Smart speakers have been the focus of controversy and concern for some time, particularly with regard to privacy rights. Many people worry their smart devices were listening in on conversations even when the activation word had not been spoken — and to some extent, those fears were reasonably founded. After the news leaked that Google sent its audio recordings to a third party to be transcribed, many people feared their private lives had been compromised.
This news resulted in people re-evaluating their privacy settings on smart devices, and in some instances, changing the activation phrase to something that might not be so easily triggered. It also called into question just how accurate the smart assistants’ listening capabilities were; for example, if you spoke a word that was almost, but not quite the activation phrase. Would it work?
Amazon’s Alexa smart assistant gives users four separate options for a wake word: Alexa, Amazon, Echo, and computer.
When “Alexa” was set as the wake word, the device responded to similar names like “Alexis,” “Lexa,” and “Lexus.” Other words like “extra” and “ketchup” did not trigger it.
Notably, with “Amazon” as the wake word, no words falsely activated the device. “Hexagon,” “Babylon,” and other similar-sounding words gave no response no matter how many times we tested.
|Alexa at a glance|
|Alexa, Amazon, Echo, and computer|
|Gecko, Art deco, Hey puggle and Kuder|
The wake word “Echo” responded most easily to false activations. While other wake words would sometimes trigger for similar sounds, “Echo” responded on the first try every time. The device triggered for “gecko,” and “art deco.” Other phrases like “prosecco,” “Greco,” and “fresco,” did not trigger the device. Note: It also responded to, “Hey puggle,” in a test for the Google Home device.
With “computer,” as the wake word, the device did respond to phrases that were similar, but it’s important to note that this did not happen every time except for one phrase: “commuter.” The Echo responded to the name “Kuder,” but only twice. Other phrases like “supercomputer,” “commutator,” and other similar-sounding words did not trigger it. Interestingly, only words that began with a “C” or “K” sound triggered it. Even “colluder” did not, though it has the same initial sound and number of syllables as “computer,” which indicates that a phrase has to be extremely close to trigger a false activation.
Google Home is far more limited in wake words, responding to only three (and two are variations of the same phrase): “OK, Google,” “Hey, Google,” and oddly enough, “Hey, boo boo.”
By design, your device isn’t likely to respond unless it hears “Hey” or “OK” before the following word — but if it mistakenly hears either phrase, it doesn’t take much to make it respond.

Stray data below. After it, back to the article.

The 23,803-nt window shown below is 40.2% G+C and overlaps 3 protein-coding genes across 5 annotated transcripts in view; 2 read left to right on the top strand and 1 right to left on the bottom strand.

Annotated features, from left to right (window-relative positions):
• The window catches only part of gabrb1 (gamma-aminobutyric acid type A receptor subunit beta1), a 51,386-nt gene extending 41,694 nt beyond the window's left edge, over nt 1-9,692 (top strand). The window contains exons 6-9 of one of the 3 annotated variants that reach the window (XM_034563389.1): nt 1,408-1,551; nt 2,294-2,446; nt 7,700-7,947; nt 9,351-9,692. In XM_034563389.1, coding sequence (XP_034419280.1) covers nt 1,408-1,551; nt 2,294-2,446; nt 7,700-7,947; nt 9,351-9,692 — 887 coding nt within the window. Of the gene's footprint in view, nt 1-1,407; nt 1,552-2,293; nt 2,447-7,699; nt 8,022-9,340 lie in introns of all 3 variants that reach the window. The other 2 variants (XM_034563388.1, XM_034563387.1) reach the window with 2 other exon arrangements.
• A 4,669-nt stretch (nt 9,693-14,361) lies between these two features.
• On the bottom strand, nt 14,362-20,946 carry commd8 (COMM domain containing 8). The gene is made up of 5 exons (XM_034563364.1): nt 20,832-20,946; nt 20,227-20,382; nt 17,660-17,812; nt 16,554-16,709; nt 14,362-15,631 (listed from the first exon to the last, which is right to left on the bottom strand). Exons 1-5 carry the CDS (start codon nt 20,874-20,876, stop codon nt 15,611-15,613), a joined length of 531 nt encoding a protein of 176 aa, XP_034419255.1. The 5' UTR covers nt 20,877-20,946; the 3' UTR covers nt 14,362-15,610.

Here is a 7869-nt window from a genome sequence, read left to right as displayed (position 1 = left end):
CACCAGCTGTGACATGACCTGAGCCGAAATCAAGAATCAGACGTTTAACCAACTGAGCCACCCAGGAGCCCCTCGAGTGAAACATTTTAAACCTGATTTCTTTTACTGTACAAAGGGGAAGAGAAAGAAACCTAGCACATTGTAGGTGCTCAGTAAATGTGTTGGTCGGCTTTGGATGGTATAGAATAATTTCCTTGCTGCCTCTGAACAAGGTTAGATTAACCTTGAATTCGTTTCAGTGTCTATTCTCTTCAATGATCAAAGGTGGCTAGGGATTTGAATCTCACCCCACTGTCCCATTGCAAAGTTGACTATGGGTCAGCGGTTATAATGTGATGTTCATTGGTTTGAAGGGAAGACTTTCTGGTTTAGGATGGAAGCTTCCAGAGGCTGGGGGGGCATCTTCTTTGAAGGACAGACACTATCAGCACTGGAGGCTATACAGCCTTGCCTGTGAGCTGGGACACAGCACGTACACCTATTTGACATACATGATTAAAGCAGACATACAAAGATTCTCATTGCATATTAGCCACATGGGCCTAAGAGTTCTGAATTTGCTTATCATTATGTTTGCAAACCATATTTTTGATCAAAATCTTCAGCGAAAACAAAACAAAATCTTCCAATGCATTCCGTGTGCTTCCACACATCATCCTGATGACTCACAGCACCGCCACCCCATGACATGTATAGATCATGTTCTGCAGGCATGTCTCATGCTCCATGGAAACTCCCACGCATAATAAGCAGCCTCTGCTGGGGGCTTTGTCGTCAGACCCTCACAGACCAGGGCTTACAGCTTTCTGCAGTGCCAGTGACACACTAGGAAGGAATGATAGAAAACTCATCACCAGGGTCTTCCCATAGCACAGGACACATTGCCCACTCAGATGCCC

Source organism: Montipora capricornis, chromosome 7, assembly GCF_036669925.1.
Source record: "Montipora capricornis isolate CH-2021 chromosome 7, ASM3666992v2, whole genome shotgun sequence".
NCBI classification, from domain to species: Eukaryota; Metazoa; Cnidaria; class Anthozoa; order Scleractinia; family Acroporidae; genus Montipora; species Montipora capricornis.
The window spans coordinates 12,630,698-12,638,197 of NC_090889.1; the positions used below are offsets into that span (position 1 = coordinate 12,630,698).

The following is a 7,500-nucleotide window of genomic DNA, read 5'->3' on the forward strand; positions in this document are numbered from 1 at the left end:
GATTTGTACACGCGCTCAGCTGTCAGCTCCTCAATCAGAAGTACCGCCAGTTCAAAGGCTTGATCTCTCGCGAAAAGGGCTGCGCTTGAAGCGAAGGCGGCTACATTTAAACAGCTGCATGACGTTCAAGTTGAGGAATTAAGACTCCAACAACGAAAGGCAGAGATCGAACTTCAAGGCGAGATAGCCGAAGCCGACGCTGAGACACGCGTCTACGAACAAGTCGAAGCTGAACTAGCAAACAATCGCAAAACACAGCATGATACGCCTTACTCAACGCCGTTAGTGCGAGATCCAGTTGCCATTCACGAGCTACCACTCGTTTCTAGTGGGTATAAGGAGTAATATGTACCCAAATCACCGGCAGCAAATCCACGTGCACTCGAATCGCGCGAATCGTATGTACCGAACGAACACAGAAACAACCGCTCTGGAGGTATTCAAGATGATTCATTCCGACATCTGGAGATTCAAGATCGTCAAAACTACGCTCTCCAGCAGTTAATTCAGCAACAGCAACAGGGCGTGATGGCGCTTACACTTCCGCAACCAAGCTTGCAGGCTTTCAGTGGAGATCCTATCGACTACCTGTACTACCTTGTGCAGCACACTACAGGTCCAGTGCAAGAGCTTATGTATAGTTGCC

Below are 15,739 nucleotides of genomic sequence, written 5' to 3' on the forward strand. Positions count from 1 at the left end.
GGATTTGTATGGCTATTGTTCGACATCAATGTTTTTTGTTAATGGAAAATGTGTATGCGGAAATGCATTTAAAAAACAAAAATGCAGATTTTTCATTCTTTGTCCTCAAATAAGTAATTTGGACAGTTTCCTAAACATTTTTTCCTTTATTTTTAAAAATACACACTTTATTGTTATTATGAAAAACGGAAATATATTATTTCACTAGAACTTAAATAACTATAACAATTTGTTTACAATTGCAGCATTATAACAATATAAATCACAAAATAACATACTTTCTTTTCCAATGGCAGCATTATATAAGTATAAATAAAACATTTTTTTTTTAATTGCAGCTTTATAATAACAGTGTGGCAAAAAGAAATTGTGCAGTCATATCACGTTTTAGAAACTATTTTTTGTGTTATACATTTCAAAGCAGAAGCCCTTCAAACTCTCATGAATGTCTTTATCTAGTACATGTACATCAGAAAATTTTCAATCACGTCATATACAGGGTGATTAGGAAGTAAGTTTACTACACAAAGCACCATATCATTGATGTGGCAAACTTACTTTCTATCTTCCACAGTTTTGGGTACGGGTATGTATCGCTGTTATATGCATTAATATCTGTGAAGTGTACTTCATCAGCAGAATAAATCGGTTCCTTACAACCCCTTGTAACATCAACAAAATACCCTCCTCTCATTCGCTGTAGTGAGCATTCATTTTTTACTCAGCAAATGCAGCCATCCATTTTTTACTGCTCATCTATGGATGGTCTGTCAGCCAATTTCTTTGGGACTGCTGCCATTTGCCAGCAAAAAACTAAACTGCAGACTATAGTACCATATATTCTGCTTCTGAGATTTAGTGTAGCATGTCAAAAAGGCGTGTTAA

|Google Home at a glance|
|OK Google, Hey Google and Hey, boo boo|
|Bugle, Bluegill, Zoogle, Noodle, Mogul and Duel|
Saying “bugle,” “bluegill,” and even made-up words like “zoogle” all triggered the device, provided it was preceded by “hey” or “OK.” So did “noodle,” “mogul,” and “duel.” Anything that sounded similar to Google was all it took to trigger the device. On the other hand, we were unable to trigger a false activation with sounds similar to “Hey boo boo.”
Google doesn’t allow users to change the activation word. All three variants are always active, which makes it more difficult to control what the device might listen out for.
Like Google, Siri requires a user to say “Hey” before the wake word, which somewhat limits the potential for accidental activation. Only a few phrases triggered Siri by accident, and both of those are easy to understand. Saying “Hey, seriously,” and “Hey, series” both activated the voice assistant. Saying “Hey, sorry” also activated the assistant. Beyond that, no other phrases yielded results.
Siri is more likely to be accidentally activated from pressing the button by accident or from misunderstanding a phrase in normal conversation.
|Siri at a glance|
|Hey Seriously, Hey Series, and Hey Sorry|
Of all of the assistants, Siri was the least likely to be accidentally activated by a spoken word. Alexa is more resistant to accidental activation, provided you use a wake word like “Amazon” or “computer.” With Google Home, it responds to a lot of different words, but “Hey” or “OK” has to be spoken first. Accidental activations are a problem, but since the problem became widely known, all three companies have taken steps to improve the software and reduce how often it happens.
If you want to limit the number of times a smart device is activated, keep it away from TVs and other sources of sound. The far-field microphones inside each device can hear your voice comfortably from anywhere in the room, but those closer to televisions had more accidental activations than those in other rooms.
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